Friday, September 4, 2009

Of Adults

I remember one time I became engaged in a political argument with an adult online. It was just after Obama had won the election, and I expressed both my excitement about the breaking down of racial barriers and my disappointment that somebody who I disagreed with so much had been elected. It was probably the first time that I actually argued with an adult. Probably because it was the internet. I said some pretty stupid and embarrassing things. Of course, it was a completely pointless argument, neither of us were going to convince each other of anything. It really annoyed me at the time, but as soon as the guy found out that I was only sixteen, he refused to continue the argument. He said some pretty belittling things, "grow up a few years and we can continue this conversation." that kind of thing. It annoyed the heck out of me.

I kept wondering, why is it that my age makes my political philosophy any less valid. It's not like I came up with it.

I think the adults I most respect are the ones who admit that they don't have everything figured out. I'm old enough to understand that nobody knows it all. I - unlike my youngest siblings - have reached an age when I can no longer take comfort in the fact that "mom and dad know everything." Partly because they told me they don't know anything, partly because logic tells me that they can't know everything. Is that when you stop being a child? Does it happen when you realize that you don't and can't know everything, don't and can't have all the answers? When you know that nobody has or can have all the answers?

The only thing is, after that, everything got confusing. I can no longer blindly trust everything adults tell me, because now I know that they are every bit as fallible as I am. Now I find myself questioning adults, not because I disrespect them (I don't think) but because I no longer see them as possessors of all knowledge. This leads to problems.

Every time an adult tells me to do something, I ask why. Not only that, but if they can't give me a good reason to do it, I probably won't do it. Classic example, an adult told me that I needed to roll up my sleeves at Regionals. Why? Because Mrs. Hudson said so. Except that my respect for her authority did not cover apparently illogical commands. The same thing happened the year before with nametags. I just... if you can't answer "Why?", then screw your rules, I'm doing my own thing. That's a problem.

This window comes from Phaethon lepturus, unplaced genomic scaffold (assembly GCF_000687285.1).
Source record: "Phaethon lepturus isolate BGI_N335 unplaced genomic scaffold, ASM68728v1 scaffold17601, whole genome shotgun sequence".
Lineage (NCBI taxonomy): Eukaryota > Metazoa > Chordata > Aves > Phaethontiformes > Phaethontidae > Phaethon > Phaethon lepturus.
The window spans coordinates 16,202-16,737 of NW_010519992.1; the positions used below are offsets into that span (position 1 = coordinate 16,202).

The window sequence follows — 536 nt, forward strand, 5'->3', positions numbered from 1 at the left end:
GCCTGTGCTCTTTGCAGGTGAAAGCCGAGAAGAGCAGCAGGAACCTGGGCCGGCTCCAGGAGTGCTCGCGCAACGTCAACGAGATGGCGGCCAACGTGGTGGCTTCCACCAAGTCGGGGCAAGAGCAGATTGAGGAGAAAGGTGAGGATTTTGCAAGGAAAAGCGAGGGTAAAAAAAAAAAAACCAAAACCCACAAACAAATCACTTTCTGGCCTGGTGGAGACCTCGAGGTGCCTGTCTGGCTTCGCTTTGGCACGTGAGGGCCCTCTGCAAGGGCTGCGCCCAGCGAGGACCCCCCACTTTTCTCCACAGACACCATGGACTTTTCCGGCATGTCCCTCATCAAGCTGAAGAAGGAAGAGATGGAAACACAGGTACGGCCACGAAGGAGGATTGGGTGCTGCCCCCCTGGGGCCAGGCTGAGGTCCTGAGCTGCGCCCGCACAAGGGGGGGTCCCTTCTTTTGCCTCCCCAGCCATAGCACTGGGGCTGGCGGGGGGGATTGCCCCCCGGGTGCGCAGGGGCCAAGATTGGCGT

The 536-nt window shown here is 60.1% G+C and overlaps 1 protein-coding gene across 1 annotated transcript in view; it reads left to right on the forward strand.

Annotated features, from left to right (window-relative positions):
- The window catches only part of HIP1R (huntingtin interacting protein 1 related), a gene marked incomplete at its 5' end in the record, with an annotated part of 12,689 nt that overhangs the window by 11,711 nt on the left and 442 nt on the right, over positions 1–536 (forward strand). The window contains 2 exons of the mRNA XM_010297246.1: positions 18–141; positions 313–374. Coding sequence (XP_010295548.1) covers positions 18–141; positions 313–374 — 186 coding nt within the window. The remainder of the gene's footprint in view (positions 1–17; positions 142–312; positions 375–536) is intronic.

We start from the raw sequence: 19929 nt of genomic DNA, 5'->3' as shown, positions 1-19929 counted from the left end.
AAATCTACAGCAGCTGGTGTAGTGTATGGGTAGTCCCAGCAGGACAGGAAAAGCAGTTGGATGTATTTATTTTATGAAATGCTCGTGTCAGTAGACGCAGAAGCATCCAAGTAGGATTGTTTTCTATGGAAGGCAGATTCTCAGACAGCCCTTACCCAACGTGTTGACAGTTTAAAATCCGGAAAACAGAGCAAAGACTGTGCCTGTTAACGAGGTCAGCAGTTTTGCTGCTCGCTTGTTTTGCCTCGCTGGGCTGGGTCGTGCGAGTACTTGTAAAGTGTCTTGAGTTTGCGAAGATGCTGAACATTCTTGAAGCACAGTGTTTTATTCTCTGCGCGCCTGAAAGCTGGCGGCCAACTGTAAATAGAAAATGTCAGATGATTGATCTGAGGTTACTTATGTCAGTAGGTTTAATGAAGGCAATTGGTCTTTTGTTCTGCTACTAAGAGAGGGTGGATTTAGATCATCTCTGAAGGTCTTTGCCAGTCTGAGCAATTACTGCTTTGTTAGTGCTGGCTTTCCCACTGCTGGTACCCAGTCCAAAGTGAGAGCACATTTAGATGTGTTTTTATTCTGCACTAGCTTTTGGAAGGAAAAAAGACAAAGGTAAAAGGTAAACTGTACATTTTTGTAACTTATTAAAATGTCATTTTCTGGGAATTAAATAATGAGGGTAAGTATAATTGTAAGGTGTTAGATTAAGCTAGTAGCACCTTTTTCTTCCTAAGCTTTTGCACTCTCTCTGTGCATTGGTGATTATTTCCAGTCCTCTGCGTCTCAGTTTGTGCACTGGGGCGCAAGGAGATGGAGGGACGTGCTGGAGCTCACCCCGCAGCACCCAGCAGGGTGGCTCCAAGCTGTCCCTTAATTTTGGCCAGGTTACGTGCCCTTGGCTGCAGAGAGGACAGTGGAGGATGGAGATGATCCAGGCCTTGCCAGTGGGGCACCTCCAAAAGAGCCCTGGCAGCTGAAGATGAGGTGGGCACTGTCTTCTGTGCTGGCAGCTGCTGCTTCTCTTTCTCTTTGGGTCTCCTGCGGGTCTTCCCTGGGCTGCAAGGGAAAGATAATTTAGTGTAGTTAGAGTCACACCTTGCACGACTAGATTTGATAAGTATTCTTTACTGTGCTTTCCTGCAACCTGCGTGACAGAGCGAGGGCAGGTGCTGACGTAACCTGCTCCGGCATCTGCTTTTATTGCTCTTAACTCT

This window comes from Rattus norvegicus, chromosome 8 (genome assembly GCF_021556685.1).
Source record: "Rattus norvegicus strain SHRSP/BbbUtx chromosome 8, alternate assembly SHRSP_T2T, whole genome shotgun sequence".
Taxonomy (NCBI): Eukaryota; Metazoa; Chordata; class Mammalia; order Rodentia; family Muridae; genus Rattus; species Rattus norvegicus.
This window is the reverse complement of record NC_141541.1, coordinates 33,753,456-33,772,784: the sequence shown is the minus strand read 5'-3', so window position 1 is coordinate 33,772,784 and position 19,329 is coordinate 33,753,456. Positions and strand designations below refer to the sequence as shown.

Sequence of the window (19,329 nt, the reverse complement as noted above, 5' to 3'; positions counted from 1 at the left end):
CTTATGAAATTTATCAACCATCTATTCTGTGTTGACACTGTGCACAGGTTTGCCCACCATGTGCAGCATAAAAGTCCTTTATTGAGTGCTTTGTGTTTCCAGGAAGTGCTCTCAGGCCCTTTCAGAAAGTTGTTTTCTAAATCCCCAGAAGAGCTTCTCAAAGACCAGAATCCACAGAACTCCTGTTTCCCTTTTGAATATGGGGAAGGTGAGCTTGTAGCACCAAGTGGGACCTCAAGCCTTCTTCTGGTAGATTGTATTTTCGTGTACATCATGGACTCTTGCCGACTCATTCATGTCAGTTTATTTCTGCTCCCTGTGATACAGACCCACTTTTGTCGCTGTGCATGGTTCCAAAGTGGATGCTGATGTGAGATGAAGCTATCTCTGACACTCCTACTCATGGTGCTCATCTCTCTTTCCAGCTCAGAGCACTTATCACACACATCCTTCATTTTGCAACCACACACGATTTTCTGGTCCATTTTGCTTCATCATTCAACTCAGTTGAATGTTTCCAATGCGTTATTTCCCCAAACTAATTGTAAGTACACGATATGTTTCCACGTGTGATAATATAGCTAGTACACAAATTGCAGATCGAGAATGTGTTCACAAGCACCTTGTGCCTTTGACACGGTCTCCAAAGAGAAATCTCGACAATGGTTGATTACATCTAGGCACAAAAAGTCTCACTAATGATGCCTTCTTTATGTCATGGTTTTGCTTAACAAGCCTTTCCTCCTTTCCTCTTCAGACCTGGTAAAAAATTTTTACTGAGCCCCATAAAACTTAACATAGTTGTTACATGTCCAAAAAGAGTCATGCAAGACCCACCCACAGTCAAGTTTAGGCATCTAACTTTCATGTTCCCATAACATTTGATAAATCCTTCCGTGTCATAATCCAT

Being, as I am, a selfish human being, I don't handle authority very well. Especially authority who which tells me that they have all the answers and refuses to tell me what those answers are. I think my dad is the smartest man in the world. When he asks me to do something, I still ask him "Why?", and if he has a reason, he'll tell me. If he doesn't have a reason, instead of giving me a stupid one or telling me that he has one when he really doesn't, he just lets me know that he doesn't have an answer, other than that it is something that needs to get done.

I'm not sure how to fix my problem, especially when my problem is partly caused by other people's problems. I don't want to blindly follow authority, but I feel that this constant questioning of it is not what I'm supposed to do. I probably need to get better at finding the proper forum for questioning authority. But if there isn't one, I'm not sure what to do. I don't have an answer for that, because I don't have all the answers.

1 comment:

  1. I could have written this post. Well...probably not literally or with all the correct punctuation, but I sympathize with this post one hundred percent down to the name tag thing. Except...I've argued (classically) with adults plenty of times. The best ones are indeed the ones who treat you like people first, and don't flaunt their experience or age to feel superior. Ugh...seriously, I have this exact problem. Now you can shame me for wasting fifteen minutes reading your blog and writing a comment when I should be writing (just seven thousand or so more words today!)